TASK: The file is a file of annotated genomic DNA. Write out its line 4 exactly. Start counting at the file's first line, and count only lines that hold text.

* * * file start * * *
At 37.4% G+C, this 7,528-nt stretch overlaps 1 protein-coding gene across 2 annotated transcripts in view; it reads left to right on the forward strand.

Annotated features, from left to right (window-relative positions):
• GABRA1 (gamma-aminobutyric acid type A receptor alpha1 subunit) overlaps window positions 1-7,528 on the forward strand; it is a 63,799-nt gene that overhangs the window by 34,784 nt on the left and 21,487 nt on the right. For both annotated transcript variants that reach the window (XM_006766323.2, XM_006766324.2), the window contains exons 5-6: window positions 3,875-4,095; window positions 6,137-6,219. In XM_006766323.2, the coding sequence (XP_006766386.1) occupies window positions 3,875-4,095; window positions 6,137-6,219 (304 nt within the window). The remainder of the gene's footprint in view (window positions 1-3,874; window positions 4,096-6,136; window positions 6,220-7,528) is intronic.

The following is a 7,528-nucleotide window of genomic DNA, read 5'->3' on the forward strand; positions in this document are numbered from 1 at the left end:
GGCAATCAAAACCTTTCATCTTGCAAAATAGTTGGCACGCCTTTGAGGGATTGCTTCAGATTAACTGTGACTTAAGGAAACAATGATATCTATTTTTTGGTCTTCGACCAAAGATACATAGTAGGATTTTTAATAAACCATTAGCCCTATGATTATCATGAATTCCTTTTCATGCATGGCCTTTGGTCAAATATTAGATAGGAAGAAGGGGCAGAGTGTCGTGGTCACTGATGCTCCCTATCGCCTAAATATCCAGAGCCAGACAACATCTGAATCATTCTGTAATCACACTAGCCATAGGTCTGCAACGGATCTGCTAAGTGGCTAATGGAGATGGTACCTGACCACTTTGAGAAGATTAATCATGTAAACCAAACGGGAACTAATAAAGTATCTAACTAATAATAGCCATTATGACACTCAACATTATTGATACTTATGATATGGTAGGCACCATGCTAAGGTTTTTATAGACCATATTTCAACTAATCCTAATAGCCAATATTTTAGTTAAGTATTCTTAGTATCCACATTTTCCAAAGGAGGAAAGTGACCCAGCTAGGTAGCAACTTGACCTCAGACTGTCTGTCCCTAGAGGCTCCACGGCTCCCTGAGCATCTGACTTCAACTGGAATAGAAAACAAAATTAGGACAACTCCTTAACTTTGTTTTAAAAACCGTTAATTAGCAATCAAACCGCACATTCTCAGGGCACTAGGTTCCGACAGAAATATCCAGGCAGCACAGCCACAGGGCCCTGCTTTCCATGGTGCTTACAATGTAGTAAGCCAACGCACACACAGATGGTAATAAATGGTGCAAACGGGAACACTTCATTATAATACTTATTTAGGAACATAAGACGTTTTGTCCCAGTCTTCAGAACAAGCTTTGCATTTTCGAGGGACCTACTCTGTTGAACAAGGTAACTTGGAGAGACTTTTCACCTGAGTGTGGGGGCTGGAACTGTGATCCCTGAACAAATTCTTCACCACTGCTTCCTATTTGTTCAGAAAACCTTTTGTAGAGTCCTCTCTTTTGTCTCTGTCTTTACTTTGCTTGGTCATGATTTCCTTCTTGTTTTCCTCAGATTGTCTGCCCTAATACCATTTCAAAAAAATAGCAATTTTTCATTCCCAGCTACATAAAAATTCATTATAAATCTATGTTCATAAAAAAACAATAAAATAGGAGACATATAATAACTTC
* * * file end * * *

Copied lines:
The following is a 7,528-nucleotide window of genomic DNA, read 5'->3' on the forward strand; positions in this document are numbered from 1 at the left end: